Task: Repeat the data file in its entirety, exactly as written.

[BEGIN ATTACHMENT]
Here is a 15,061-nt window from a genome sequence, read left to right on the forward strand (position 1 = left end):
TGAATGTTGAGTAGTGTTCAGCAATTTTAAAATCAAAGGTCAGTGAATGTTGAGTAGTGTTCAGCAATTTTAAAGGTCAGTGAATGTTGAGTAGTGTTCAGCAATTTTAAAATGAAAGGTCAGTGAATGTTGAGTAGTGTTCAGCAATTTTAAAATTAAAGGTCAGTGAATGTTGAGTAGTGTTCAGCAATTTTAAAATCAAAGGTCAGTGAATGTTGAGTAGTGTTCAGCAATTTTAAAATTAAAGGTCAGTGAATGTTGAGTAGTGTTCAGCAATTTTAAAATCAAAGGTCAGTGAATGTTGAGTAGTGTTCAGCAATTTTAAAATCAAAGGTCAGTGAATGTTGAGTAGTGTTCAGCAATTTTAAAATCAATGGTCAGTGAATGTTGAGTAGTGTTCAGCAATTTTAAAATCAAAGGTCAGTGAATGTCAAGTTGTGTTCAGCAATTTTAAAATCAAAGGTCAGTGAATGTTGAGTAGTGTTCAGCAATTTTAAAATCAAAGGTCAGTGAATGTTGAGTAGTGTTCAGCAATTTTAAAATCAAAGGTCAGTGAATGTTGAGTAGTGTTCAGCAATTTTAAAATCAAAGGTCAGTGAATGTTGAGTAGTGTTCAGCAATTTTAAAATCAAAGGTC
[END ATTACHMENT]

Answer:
Here is a 15,061-nt window from a genome sequence, read left to right on the forward strand (position 1 = left end):
TGAATGTTGAGTAGTGTTCAGCAATTTTAAAATCAAAGGTCAGTGAATGTTGAGTAGTGTTCAGCAATTTTAAAGGTCAGTGAATGTTGAGTAGTGTTCAGCAATTTTAAAATGAAAGGTCAGTGAATGTTGAGTAGTGTTCAGCAATTTTAAAATTAAAGGTCAGTGAATGTTGAGTAGTGTTCAGCAATTTTAAAATCAAAGGTCAGTGAATGTTGAGTAGTGTTCAGCAATTTTAAAATTAAAGGTCAGTGAATGTTGAGTAGTGTTCAGCAATTTTAAAATCAAAGGTCAGTGAATGTTGAGTAGTGTTCAGCAATTTTAAAATCAAAGGTCAGTGAATGTTGAGTAGTGTTCAGCAATTTTAAAATCAATGGTCAGTGAATGTTGAGTAGTGTTCAGCAATTTTAAAATCAAAGGTCAGTGAATGTCAAGTTGTGTTCAGCAATTTTAAAATCAAAGGTCAGTGAATGTTGAGTAGTGTTCAGCAATTTTAAAATCAAAGGTCAGTGAATGTTGAGTAGTGTTCAGCAATTTTAAAATCAAAGGTCAGTGAATGTTGAGTAGTGTTCAGCAATTTTAAAATCAAAGGTCAGTGAATGTTGAGTAGTGTTCAGCAATTTTAAAATCAAAGGTC